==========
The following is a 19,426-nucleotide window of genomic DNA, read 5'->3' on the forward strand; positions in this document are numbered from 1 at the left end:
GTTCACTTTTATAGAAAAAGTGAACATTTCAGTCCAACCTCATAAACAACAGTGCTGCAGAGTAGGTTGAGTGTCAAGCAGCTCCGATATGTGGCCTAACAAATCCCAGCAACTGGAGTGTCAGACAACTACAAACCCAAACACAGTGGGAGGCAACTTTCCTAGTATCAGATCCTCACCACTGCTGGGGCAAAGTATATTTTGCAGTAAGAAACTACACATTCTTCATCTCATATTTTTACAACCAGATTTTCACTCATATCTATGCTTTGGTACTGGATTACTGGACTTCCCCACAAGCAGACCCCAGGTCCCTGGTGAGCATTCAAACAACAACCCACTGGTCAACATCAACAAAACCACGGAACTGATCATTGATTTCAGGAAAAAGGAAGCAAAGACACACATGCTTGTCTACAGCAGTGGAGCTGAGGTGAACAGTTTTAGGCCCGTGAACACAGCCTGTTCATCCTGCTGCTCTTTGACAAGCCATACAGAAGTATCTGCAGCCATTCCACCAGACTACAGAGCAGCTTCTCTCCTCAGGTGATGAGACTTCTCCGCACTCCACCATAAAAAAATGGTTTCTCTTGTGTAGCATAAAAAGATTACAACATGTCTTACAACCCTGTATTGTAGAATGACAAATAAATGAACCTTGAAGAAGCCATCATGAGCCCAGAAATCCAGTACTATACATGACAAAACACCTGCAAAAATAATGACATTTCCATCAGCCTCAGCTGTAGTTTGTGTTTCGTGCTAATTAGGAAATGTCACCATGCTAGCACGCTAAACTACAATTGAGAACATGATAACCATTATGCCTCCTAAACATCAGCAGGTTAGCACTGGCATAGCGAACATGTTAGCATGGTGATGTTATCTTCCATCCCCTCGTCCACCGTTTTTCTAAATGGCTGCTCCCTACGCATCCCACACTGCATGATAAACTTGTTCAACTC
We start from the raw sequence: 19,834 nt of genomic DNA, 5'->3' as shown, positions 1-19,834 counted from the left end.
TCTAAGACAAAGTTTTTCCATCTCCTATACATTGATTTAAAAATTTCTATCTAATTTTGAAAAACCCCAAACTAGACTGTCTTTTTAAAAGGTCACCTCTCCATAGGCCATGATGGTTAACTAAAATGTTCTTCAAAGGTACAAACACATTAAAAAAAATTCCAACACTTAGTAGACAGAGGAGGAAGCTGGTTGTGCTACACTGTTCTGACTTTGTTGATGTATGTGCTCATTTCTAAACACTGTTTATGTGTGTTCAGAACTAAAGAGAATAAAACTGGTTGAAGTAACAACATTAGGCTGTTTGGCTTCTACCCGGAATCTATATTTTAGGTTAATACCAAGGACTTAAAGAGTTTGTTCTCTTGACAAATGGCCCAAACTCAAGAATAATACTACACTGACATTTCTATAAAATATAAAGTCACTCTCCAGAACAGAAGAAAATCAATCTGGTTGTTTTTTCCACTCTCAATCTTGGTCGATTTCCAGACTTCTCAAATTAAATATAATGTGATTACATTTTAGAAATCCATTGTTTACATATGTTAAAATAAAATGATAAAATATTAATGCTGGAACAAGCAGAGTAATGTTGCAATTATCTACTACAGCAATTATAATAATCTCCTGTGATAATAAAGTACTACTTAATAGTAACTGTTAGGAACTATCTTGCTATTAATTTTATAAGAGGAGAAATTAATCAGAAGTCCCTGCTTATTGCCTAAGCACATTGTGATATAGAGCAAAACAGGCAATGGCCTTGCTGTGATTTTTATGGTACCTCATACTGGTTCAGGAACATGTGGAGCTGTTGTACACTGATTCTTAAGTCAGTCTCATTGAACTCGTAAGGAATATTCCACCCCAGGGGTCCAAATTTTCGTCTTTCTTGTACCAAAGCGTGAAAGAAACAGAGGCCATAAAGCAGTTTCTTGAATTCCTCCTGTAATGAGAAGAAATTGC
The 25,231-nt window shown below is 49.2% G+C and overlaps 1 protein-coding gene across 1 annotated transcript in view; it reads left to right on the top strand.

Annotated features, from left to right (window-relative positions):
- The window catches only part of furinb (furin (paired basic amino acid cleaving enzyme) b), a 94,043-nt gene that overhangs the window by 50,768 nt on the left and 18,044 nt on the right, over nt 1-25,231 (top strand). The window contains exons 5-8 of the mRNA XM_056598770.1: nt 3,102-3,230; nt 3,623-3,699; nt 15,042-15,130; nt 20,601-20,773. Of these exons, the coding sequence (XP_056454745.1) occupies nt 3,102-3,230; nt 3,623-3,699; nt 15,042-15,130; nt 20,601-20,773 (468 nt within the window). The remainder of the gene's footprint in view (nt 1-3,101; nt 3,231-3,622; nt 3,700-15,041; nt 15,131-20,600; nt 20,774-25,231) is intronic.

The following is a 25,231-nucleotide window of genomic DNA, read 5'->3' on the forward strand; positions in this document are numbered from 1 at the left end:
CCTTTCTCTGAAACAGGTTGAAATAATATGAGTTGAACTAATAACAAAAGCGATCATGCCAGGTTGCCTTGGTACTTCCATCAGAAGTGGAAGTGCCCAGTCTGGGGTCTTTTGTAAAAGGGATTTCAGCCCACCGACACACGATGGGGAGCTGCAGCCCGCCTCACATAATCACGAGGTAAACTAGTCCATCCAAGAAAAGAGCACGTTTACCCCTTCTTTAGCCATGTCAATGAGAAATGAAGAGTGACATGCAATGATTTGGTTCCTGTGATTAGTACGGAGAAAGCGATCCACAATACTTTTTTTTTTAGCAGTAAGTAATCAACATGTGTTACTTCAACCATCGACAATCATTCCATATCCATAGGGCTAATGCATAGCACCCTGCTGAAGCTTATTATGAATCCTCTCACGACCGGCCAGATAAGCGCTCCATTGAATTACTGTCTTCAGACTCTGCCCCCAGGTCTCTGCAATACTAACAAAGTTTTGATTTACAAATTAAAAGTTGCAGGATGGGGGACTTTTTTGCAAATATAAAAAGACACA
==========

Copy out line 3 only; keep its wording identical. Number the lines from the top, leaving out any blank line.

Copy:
We start from the raw sequence: 19,834 nt of genomic DNA, 5'->3' as shown, positions 1-19,834 counted from the left end.